Albany, NY – According to the United States Department of Agriculture, more than 90 percent of farms in the United States are classified as small, with a gross cash farm income of $250,000, or less. These farms, most of which are family-owned and operated, face considerable operating and economic challenges. They are vital to our economy and well-being as a nation, serving to protect and enhance natural resources and foster the development of new enterprises. To encourage their growth, Senator Terrence Murphy has sponsored S6313, legislation that calls for a decrease in the agricultural assessment gross sales value threshold for properties under seven acres – the first such change in more than 40 years. The reduction will help conserve agriculture statewide and encourage the proliferation of more urban and small farm operations down state.
“The income threshold for New York State’s farmland assessment law is outdated and has been in need of change for a long time,” said Senator Murphy “The benefits of lowering the threshold are immeasurable. Protecting the land for agricultural use helps clean stormwater and reduce runoff. Through proper care and attention, the land can become a sustainable food source for schools, restaurants, grocery stores and households and can be the impetus for an economic boon in the Hudson Valley.”
Peekskill Mayor Frank Catalina said, “You may not think of farms when you mention the City of Peekskill, but we depend on the success of small farms. We have a popular Farmer’s Market that attracts shoppers from throughout the Hudson Valley and beyond that contributes to the City’s economy. We must continue to do all we can help small farm operators thrive because they are integral to our own success.”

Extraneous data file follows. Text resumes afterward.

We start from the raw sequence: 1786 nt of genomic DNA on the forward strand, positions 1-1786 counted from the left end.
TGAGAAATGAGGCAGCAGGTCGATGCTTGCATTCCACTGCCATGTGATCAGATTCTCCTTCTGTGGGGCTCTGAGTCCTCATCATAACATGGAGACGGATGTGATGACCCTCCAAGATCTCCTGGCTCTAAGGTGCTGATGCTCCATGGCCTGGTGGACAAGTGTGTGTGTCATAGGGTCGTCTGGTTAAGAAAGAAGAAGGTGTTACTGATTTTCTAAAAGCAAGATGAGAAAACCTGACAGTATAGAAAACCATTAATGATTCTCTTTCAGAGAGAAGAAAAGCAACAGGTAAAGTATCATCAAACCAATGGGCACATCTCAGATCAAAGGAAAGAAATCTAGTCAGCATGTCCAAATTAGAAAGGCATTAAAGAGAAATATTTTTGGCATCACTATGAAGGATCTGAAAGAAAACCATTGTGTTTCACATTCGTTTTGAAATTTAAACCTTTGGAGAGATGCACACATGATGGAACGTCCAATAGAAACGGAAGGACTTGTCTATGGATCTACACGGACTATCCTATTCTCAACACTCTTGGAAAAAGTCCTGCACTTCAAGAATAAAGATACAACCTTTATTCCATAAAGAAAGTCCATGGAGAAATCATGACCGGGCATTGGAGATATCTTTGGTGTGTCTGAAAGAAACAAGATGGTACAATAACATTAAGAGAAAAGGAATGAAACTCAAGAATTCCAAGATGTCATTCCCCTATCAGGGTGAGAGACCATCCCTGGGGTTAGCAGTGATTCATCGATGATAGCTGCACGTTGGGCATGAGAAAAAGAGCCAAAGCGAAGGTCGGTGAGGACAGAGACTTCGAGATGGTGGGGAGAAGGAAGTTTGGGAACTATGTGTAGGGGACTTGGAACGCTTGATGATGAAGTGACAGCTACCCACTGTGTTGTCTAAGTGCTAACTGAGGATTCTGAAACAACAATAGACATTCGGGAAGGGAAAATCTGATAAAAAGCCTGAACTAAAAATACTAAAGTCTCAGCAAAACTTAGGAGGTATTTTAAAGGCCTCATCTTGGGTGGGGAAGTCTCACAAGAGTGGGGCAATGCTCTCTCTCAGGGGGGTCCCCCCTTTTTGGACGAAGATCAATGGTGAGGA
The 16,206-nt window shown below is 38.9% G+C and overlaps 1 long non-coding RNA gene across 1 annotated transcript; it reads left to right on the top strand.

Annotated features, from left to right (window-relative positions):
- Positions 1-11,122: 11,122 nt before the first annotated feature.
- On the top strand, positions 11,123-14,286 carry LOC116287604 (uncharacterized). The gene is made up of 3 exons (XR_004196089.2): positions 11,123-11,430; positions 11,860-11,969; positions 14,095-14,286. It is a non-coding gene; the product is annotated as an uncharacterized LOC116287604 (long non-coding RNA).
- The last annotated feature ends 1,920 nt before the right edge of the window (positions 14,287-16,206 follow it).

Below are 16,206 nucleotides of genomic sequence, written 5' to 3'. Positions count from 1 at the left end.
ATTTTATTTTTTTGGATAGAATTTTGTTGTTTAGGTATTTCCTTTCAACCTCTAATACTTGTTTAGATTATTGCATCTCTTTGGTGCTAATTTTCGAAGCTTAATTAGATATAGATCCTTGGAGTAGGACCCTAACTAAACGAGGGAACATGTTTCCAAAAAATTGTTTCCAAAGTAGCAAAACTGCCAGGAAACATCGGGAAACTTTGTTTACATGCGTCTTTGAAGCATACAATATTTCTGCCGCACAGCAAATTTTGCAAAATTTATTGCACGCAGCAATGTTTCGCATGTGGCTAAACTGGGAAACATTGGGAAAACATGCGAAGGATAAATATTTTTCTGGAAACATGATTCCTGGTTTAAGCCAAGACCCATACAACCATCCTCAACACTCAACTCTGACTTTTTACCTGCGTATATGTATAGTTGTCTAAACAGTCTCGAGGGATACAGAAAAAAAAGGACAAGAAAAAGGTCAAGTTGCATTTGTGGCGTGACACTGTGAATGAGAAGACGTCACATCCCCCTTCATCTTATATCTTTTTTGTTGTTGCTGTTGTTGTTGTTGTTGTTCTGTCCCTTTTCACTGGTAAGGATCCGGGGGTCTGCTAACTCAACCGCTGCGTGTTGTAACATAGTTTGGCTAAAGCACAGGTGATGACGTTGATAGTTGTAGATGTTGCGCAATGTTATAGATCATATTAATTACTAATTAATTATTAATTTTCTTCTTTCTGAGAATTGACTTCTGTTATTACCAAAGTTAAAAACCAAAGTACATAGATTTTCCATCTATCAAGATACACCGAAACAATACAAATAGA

“This bill can aid industries that play an essential role in Westchester County,” said John Ravitz, Executive Vice President for the Westchester Business Council. “We appreciate Senator Murphy’s efforts to help small farms. This bill will give farms more resources to create new jobs that can spark an economic boost for the County.”
Established in 1971, the agricultural districts law allowed farmers to enjoy certain benefits, such as the agricultural assessment of real property. The current $50,000 threshold does not reflect the ability of new farms to operate and flourish. The exorbitant $50,000 threshold discouraged new business and economic growth, making it difficult for small operations such as farms, organic orchards, flower growers and meal delivery services to get a foothold. Thanks to the internet, the success rate of these industries is on the rise. Lowering the start-up threshold would increase profits and create new jobs.
The legislation passed the Senate unanimously this year and is sponsored by fellow Westchester legislator Gary Pretlow in the Assembly.